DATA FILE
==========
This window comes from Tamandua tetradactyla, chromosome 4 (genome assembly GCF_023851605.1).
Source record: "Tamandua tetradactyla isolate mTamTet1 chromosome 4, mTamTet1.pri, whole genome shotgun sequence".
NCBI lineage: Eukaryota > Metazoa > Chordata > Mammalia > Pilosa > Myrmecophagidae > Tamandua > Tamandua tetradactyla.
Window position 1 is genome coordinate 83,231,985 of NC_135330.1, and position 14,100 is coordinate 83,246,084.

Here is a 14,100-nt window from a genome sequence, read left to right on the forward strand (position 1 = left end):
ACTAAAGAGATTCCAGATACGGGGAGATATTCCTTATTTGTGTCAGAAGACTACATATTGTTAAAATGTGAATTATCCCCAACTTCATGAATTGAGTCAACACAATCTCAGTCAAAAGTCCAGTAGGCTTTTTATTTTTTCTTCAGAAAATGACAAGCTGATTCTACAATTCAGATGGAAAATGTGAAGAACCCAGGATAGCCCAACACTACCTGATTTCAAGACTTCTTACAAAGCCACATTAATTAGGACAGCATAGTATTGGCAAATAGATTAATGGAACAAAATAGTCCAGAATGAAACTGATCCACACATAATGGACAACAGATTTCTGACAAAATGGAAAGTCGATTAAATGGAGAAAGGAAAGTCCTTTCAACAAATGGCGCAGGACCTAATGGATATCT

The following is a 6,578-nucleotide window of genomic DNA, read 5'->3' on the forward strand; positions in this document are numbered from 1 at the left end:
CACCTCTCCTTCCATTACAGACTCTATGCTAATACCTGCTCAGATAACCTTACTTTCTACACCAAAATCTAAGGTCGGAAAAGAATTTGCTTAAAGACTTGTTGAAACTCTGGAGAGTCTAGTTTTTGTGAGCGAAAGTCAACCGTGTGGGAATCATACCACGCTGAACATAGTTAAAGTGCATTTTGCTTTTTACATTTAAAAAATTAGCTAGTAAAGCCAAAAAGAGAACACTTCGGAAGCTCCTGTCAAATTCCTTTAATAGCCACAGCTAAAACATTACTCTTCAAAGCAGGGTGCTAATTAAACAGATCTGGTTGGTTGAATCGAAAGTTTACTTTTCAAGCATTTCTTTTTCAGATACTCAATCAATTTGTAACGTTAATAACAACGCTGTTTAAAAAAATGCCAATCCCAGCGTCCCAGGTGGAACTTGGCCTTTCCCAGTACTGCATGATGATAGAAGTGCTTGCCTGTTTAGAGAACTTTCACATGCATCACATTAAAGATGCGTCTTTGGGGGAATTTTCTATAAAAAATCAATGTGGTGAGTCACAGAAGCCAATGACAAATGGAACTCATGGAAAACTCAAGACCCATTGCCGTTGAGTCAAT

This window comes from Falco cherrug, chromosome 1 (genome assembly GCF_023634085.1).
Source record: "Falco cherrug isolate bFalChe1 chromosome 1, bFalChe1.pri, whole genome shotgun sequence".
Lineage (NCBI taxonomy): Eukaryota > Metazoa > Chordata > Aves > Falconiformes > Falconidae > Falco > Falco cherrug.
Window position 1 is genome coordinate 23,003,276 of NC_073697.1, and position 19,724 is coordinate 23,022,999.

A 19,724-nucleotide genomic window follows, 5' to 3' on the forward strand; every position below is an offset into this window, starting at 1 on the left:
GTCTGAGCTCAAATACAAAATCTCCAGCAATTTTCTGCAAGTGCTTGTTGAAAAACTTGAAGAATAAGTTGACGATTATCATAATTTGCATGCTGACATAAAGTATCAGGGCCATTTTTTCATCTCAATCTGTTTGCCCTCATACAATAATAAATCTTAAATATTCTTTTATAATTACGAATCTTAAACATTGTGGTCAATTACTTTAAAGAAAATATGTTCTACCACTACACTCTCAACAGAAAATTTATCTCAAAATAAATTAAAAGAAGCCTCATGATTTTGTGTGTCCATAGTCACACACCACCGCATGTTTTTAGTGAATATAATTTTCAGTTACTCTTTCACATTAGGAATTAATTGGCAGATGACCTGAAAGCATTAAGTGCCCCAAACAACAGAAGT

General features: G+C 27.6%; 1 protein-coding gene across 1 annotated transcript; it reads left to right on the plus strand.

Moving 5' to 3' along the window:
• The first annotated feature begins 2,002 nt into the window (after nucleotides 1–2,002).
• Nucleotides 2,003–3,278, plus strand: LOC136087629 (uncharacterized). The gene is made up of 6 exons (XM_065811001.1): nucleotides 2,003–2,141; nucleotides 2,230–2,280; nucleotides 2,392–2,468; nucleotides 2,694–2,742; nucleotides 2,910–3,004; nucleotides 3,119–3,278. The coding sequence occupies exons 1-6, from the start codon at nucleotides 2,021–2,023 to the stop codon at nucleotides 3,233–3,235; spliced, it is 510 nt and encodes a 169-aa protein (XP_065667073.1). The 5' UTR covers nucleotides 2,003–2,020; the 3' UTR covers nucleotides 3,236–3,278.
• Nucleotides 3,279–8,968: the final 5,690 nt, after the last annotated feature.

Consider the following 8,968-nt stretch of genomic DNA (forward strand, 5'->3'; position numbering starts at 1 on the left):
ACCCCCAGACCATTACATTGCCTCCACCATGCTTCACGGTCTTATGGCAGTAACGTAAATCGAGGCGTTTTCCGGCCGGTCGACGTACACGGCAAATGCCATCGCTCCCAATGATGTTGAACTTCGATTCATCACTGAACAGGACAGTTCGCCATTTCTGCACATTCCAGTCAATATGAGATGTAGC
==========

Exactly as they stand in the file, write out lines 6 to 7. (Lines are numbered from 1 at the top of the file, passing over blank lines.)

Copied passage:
ACTAAAGAGATTCCAGATACGGGGAGATATTCCTTATTTGTGTCAGAAGACTACATATTGTTAAAATGTGAATTATCCCCAACTTCATGAATTGAGTCAACACAATCTCAGTCAAAAGTCCAGTAGGCTTTTTATTTTTTCTTCAGAAAATGACAAGCTGATTCTACAATTCAGATGGAAAATGTGAAGAACCCAGGATAGCCCAACACTACCTGATTTCAAGACTTCTTACAAAGCCACATTAATTAGGACAGCATAGTATTGGCAAATAGATTAATGGAACAAAATAGTCCAGAATGAAACTGATCCACACATAATGGACAACAGATTTCTGACAAAATGGAAAGTCGATTAAATGGAGAAAGGAAAGTCCTTTCAACAAATGGCGCAGGACCTAATGGATATCT

The following is a 6,578-nucleotide window of genomic DNA, read 5'->3' on the forward strand; positions in this document are numbered from 1 at the left end: